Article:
Global Statistics

All countries
682,664,563
Confirmed
Updated on March 21, 2023 7:39 pm
All countries
636,646,281
Recovered
Updated on March 21, 2023 7:39 pm
All countries
6,820,879
Deaths
Updated on March 21, 2023 7:39 pm

Coronavirus GLOBAL STATISTICS

All countries
682,664,563
Confirmed
Updated on March 21, 2023 7:39 pm
All countries
39,197,403
Active
Updated on March 21, 2023 7:39 pm
All countries
636,646,281
Recovered
Updated on March 21, 2023 7:39 pm
All countries
6,820,879
Deaths
Updated on March 21, 2023 7:39 pm

Melting is increasing under the Greenland ice sheets

New research suggests that Greenland’s ice sheets are melting faster from the bottom up, and that the accumulation of water there could accelerate the melting of the entire ice sheet and raise global sea levels.

The total area of ​​Greenland’s ice sheets is 50,000 square kilometers, but its depth is still not known and that is why it was not modeled and mapped.

Now Paul Christopherson of Cambridge University and his colleagues have devised a way to determine the melting of Greenland’s ice roots. It is also the second largest ice sheet in the world. Scientists have dug fourteen millimeters to find out its depth and condition with the help of laser.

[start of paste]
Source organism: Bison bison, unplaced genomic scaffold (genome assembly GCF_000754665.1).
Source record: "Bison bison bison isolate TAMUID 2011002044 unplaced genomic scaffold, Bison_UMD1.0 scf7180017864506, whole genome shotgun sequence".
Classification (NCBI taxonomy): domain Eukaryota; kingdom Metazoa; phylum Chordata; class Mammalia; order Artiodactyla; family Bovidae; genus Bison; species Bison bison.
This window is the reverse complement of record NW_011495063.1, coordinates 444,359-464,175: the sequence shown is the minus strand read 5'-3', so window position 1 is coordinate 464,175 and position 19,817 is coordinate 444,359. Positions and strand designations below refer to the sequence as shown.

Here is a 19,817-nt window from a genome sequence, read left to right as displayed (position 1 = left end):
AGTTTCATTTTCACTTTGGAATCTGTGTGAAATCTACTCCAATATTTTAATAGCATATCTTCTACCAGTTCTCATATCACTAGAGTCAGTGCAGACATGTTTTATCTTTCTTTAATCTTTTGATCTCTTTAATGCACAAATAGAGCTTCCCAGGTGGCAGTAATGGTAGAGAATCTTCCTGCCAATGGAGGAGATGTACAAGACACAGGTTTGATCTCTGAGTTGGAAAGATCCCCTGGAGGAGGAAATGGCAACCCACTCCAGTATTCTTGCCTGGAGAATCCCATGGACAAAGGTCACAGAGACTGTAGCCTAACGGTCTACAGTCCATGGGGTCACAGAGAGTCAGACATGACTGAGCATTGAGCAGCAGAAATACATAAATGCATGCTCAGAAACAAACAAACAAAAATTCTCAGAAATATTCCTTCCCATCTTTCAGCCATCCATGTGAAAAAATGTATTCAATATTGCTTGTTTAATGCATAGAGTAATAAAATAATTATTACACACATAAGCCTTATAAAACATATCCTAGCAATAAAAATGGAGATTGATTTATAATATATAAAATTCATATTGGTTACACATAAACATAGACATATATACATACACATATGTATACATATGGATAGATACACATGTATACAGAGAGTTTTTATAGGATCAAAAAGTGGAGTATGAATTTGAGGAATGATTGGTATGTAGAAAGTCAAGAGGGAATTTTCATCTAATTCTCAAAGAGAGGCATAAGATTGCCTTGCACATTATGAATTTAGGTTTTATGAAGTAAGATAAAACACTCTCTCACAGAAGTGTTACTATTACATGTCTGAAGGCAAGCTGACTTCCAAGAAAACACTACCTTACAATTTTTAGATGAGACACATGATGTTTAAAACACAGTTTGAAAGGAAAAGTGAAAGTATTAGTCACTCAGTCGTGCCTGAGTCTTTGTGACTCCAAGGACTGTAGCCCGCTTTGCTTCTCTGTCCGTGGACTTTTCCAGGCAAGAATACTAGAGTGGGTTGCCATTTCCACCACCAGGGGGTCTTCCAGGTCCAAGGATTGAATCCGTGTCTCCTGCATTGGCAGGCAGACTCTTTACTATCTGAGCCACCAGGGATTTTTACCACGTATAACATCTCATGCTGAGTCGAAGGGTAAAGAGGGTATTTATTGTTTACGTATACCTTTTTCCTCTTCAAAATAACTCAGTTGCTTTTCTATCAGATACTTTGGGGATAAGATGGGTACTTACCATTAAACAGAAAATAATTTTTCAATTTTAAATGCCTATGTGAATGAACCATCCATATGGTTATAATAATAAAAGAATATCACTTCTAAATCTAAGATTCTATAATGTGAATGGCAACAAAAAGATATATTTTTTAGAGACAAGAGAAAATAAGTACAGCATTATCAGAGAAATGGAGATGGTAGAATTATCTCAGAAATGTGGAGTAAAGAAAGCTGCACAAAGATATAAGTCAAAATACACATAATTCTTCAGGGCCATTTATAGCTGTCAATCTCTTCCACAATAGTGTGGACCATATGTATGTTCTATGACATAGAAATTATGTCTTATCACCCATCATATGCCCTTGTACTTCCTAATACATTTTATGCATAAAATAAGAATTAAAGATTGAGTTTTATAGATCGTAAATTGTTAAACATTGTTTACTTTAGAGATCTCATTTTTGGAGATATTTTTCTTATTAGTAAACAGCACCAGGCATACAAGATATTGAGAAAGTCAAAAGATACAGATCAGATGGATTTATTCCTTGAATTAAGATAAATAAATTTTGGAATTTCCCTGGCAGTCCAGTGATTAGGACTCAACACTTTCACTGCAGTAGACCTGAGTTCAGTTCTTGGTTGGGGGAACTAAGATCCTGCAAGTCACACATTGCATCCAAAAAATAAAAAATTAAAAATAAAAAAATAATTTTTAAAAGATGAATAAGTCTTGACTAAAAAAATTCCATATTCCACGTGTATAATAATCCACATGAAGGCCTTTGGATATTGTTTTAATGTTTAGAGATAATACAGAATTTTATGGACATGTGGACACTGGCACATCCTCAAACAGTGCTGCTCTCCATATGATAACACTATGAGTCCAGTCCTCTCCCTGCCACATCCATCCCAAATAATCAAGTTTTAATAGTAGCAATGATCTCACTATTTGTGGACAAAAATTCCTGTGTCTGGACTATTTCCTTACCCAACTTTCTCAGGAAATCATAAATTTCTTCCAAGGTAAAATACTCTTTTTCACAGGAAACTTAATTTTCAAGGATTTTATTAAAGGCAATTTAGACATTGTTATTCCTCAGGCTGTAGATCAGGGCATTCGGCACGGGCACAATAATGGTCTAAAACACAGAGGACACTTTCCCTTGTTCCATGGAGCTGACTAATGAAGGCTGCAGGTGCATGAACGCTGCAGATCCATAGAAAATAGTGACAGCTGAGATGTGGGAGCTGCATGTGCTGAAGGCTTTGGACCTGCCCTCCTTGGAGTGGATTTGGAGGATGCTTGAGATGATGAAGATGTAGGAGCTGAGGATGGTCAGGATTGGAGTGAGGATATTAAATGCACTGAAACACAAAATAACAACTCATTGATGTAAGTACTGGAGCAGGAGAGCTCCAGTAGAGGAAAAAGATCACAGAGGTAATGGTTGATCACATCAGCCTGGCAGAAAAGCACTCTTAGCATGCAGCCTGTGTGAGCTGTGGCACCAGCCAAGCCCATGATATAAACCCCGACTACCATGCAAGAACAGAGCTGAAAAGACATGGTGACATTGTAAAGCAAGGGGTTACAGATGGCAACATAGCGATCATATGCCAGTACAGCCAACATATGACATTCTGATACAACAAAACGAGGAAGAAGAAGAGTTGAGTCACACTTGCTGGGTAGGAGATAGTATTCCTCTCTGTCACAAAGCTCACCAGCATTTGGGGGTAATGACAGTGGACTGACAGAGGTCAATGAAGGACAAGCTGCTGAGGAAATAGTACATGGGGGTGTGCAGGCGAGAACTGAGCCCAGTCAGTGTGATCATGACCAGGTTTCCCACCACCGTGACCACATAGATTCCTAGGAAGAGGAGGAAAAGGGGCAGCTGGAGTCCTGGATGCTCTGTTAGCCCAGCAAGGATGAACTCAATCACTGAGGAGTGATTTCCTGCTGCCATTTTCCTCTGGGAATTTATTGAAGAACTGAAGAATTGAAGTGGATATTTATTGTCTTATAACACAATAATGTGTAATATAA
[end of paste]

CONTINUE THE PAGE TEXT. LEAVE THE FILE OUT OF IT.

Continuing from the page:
Paul found that the water flowing just below each vertical gap was 100 times faster than the old estimate and had a speed faster than direct sunny ice. There are two reasons for this, firstly, the water from above is accumulating at the bottom, warming up and melting more ice, and secondly, the ice is also melting by gravity.

It turned out that Iceland’s ice sheet was melting from below. According to experts, the melting of Iceland’s ice could raise the level of global oceans and its melting is playing the most important role. Under the same model, the melting speed of ice can be just as fast wherever there are ice layers like Iceland.

Experts have expressed concern over this and warned of rising sea levels.

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